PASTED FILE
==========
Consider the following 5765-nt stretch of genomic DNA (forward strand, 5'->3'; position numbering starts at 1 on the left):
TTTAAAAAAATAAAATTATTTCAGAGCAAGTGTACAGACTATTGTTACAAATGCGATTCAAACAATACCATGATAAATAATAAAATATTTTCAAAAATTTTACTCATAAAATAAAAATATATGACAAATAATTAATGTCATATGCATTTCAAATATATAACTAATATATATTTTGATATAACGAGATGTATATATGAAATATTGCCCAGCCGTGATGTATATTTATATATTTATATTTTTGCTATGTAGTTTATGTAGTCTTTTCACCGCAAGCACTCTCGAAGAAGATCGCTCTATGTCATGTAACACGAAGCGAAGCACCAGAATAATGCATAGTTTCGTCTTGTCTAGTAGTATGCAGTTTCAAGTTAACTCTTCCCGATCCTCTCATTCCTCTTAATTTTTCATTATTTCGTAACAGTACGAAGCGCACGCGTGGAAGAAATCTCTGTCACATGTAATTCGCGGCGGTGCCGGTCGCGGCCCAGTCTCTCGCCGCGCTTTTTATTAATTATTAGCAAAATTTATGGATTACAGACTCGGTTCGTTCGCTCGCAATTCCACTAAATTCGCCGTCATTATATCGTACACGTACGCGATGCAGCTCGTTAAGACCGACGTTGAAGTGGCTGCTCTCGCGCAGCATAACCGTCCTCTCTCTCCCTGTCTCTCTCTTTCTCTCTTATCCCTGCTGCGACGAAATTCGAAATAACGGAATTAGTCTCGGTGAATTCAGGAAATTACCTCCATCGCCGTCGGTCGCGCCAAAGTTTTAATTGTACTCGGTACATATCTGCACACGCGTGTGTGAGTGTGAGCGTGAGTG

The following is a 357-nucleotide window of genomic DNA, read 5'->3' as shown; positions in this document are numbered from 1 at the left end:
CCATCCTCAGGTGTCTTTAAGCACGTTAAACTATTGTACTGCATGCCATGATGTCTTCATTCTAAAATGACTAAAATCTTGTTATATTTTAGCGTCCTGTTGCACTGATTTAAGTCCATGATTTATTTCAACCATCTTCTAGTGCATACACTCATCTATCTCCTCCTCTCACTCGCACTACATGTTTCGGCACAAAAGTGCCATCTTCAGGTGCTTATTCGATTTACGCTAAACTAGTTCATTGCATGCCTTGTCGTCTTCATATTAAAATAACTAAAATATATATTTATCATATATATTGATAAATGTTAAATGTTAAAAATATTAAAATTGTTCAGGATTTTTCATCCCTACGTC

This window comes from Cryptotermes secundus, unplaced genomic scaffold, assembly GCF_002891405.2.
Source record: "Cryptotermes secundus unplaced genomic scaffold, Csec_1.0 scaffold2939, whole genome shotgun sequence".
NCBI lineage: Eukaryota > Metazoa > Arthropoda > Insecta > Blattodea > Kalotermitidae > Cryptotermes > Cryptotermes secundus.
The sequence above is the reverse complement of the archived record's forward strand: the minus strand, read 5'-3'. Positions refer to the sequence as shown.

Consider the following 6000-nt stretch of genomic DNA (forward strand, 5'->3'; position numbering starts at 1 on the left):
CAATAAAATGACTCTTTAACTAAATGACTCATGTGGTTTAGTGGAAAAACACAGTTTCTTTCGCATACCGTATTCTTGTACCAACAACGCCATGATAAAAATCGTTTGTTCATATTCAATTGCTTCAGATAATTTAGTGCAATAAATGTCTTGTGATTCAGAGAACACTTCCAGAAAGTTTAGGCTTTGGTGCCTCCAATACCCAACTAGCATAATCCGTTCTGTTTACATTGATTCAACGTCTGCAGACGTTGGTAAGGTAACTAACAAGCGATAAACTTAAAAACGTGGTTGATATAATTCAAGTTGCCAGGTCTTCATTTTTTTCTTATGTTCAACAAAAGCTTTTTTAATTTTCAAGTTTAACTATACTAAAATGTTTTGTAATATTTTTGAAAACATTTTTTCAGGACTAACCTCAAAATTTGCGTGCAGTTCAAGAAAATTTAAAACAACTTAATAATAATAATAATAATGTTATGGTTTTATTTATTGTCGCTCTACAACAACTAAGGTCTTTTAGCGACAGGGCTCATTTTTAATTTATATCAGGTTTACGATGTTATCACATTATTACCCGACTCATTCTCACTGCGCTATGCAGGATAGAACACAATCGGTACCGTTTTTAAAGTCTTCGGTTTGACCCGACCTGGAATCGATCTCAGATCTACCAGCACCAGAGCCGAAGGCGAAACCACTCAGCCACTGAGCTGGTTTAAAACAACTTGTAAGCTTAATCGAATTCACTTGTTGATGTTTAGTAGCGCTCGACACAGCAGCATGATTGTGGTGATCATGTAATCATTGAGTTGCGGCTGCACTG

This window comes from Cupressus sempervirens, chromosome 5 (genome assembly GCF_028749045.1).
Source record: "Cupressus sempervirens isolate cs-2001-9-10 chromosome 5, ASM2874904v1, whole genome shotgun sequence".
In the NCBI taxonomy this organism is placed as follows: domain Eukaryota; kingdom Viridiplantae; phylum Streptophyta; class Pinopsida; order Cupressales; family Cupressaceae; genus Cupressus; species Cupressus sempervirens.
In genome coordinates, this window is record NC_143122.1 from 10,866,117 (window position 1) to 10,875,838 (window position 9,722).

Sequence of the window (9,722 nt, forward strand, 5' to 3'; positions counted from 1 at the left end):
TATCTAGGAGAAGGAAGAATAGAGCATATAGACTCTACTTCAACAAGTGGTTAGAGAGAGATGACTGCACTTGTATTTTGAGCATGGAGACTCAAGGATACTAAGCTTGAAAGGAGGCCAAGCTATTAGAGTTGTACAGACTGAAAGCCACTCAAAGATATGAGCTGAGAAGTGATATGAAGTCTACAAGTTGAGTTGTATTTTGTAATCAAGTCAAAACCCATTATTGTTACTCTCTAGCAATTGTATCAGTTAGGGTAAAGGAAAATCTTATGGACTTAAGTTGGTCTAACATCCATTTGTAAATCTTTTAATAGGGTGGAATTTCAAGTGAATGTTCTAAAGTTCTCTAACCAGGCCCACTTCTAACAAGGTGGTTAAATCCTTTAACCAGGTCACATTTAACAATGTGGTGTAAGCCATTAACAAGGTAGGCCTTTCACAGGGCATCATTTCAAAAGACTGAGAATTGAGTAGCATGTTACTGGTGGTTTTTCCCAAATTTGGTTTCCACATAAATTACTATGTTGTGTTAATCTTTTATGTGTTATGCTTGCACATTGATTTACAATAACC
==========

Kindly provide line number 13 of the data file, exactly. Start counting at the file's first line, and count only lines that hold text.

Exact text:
In the NCBI taxonomy this organism is placed as follows: domain Eukaryota; kingdom Viridiplantae; phylum Streptophyta; class Pinopsida; order Cupressales; family Cupressaceae; genus Cupressus; species Cupressus sempervirens.